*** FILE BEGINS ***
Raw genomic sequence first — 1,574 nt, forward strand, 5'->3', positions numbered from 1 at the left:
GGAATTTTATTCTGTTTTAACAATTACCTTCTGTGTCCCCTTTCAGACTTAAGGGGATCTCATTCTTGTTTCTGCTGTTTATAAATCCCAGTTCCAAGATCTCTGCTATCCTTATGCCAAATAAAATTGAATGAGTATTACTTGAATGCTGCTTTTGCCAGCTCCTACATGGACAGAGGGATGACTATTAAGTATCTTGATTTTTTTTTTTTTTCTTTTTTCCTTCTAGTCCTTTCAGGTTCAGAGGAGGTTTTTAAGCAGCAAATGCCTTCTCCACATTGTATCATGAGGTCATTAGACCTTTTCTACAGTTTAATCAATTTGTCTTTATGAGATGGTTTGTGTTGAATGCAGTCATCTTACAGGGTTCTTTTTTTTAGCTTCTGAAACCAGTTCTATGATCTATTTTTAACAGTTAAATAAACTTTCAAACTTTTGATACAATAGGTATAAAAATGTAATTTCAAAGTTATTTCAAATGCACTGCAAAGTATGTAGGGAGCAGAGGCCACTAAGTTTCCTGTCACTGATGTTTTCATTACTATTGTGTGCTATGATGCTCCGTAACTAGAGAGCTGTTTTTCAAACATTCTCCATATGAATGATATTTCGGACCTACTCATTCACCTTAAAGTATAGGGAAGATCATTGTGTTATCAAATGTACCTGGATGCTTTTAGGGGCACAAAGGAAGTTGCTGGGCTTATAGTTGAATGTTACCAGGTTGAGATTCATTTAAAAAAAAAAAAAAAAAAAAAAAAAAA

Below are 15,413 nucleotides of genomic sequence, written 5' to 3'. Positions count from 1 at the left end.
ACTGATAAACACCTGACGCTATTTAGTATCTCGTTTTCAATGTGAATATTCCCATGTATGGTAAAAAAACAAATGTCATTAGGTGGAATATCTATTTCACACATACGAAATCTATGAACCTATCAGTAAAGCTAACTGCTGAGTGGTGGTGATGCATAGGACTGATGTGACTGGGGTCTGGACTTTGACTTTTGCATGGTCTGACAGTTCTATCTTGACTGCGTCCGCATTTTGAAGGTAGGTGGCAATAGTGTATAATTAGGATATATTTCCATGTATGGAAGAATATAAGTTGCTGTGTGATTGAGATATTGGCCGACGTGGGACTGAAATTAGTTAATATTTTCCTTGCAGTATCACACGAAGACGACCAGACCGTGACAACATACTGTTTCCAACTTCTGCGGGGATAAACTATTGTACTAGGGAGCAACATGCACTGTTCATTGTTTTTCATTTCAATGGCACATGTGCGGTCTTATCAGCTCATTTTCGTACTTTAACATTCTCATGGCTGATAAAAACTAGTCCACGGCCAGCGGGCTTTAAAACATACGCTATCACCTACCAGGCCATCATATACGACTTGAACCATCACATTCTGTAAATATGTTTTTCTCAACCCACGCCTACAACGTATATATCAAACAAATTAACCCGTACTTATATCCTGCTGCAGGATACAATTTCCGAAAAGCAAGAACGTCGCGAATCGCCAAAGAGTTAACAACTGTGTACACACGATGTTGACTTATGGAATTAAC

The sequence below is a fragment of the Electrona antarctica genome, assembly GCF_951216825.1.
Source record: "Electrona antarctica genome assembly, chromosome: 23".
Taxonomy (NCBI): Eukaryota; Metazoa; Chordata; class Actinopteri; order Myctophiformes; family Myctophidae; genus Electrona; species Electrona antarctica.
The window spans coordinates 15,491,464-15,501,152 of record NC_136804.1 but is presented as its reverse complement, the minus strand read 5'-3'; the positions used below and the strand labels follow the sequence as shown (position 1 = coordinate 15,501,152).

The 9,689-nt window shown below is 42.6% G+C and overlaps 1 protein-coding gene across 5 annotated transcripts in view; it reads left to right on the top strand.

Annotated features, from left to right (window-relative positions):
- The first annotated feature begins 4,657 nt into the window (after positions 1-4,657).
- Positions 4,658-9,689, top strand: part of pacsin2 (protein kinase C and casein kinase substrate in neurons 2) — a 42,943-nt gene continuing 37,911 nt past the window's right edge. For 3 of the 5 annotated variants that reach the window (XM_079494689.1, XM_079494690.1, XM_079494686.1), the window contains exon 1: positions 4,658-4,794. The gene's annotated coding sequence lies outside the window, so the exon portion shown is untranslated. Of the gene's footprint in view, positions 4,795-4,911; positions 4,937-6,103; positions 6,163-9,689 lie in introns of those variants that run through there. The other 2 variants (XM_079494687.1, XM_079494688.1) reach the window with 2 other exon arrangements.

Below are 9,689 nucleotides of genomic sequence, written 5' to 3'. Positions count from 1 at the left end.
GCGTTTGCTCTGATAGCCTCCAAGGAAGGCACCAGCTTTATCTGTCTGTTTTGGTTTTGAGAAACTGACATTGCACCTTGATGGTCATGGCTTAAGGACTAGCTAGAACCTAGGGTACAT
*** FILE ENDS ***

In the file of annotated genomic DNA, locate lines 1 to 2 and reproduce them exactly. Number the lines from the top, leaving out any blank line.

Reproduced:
Raw genomic sequence first — 1,574 nt, forward strand, 5'->3', positions numbered from 1 at the left:
GGAATTTTATTCTGTTTTAACAATTACCTTCTGTGTCCCCTTTCAGACTTAAGGGGATCTCATTCTTGTTTCTGCTGTTTATAAATCCCAGTTCCAAGATCTCTGCTATCCTTATGCCAAATAAAATTGAATGAGTATTACTTGAATGCTGCTTTTGCCAGCTCCTACATGGACAGAGGGATGACTATTAAGTATCTTGATTTTTTTTTTTTTTCTTTTTTCCTTCTAGTCCTTTCAGGTTCAGAGGAGGTTTTTAAGCAGCAAATGCCTTCTCCACATTGTATCATGAGGTCATTAGACCTTTTCTACAGTTTAATCAATTTGTCTTTATGAGATGGTTTGTGTTGAATGCAGTCATCTTACAGGGTTCTTTTTTTTAGCTTCTGAAACCAGTTCTATGATCTATTTTTAACAGTTAAATAAACTTTCAAACTTTTGATACAATAGGTATAAAAATGTAATTTCAAAGTTATTTCAAATGCACTGCAAAGTATGTAGGGAGCAGAGGCCACTAAGTTTCCTGTCACTGATGTTTTCATTACTATTGTGTGCTATGATGCTCCGTAACTAGAGAGCTGTTTTTCAAACATTCTCCATATGAATGATATTTCGGACCTACTCATTCACCTTAAAGTATAGGGAAGATCATTGTGTTATCAAATGTACCTGGATGCTTTTAGGGGCACAAAGGAAGTTGCTGGGCTTATAGTTGAATGTTACCAGGTTGAGATTCATTTAAAAAAAAAAAAAAAAAAAAAAAAAAA